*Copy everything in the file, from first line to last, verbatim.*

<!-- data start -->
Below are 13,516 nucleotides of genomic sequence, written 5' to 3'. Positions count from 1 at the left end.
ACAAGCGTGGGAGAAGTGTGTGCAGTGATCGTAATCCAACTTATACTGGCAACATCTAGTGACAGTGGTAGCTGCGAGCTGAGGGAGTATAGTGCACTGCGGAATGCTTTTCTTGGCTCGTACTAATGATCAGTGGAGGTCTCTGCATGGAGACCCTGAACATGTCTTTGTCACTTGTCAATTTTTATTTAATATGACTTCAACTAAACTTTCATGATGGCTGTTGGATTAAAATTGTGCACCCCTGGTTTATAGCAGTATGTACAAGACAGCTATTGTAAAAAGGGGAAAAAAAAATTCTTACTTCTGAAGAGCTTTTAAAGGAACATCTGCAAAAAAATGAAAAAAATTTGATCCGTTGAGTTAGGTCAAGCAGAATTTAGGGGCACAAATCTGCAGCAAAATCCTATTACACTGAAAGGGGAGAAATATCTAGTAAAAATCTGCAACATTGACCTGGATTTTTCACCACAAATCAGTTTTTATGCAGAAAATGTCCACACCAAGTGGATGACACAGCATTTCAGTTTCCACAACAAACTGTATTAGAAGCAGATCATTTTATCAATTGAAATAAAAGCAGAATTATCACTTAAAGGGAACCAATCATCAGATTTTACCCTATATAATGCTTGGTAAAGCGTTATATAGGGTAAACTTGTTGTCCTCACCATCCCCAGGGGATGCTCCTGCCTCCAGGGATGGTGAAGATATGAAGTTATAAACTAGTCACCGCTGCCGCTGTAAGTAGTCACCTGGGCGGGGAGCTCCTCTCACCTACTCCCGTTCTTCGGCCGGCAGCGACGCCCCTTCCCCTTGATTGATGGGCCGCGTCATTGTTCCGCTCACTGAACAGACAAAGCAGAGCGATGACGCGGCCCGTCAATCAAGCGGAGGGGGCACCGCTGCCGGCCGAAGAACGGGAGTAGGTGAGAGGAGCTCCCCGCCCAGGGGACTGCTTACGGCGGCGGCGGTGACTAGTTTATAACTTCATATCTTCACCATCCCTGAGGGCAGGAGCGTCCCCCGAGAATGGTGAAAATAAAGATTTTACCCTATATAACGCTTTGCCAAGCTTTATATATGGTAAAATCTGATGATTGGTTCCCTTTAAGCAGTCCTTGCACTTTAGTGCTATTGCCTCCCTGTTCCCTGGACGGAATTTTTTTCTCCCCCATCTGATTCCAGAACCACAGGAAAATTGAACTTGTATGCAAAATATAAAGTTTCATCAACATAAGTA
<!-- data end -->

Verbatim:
Below are 13,516 nucleotides of genomic sequence, written 5' to 3'. Positions count from 1 at the left end.
ACAAGCGTGGGAGAAGTGTGTGCAGTGATCGTAATCCAACTTATACTGGCAACATCTAGTGACAGTGGTAGCTGCGAGCTGAGGGAGTATAGTGCACTGCGGAATGCTTTTCTTGGCTCGTACTAATGATCAGTGGAGGTCTCTGCATGGAGACCCTGAACATGTCTTTGTCACTTGTCAATTTTTATTTAATATGACTTCAACTAAACTTTCATGATGGCTGTTGGATTAAAATTGTGCACCCCTGGTTTATAGCAGTATGTACAAGACAGCTATTGTAAAAAGGGGAAAAAAAAATTCTTACTTCTGAAGAGCTTTTAAAGGAACATCTGCAAAAAAATGAAAAAAATTTGATCCGTTGAGTTAGGTCAAGCAGAATTTAGGGGCACAAATCTGCAGCAAAATCCTATTACACTGAAAGGGGAGAAATATCTAGTAAAAATCTGCAACATTGACCTGGATTTTTCACCACAAATCAGTTTTTATGCAGAAAATGTCCACACCAAGTGGATGACACAGCATTTCAGTTTCCACAACAAACTGTATTAGAAGCAGATCATTTTATCAATTGAAATAAAAGCAGAATTATCACTTAAAGGGAACCAATCATCAGATTTTACCCTATATAATGCTTGGTAAAGCGTTATATAGGGTAAACTTGTTGTCCTCACCATCCCCAGGGGATGCTCCTGCCTCCAGGGATGGTGAAGATATGAAGTTATAAACTAGTCACCGCTGCCGCTGTAAGTAGTCACCTGGGCGGGGAGCTCCTCTCACCTACTCCCGTTCTTCGGCCGGCAGCGACGCCCCTTCCCCTTGATTGATGGGCCGCGTCATTGTTCCGCTCACTGAACAGACAAAGCAGAGCGATGACGCGGCCCGTCAATCAAGCGGAGGGGGCACCGCTGCCGGCCGAAGAACGGGAGTAGGTGAGAGGAGCTCCCCGCCCAGGGGACTGCTTACGGCGGCGGCGGTGACTAGTTTATAACTTCATATCTTCACCATCCCTGAGGGCAGGAGCGTCCCCCGAGAATGGTGAAAATAAAGATTTTACCCTATATAACGCTTTGCCAAGCTTTATATATGGTAAAATCTGATGATTGGTTCCCTTTAAGCAGTCCTTGCACTTTAGTGCTATTGCCTCCCTGTTCCCTGGACGGAATTTTTTTCTCCCCCATCTGATTCCAGAACCACAGGAAAATTGAACTTGTATGCAAAATATAAAGTTTCATCAACATAAGTA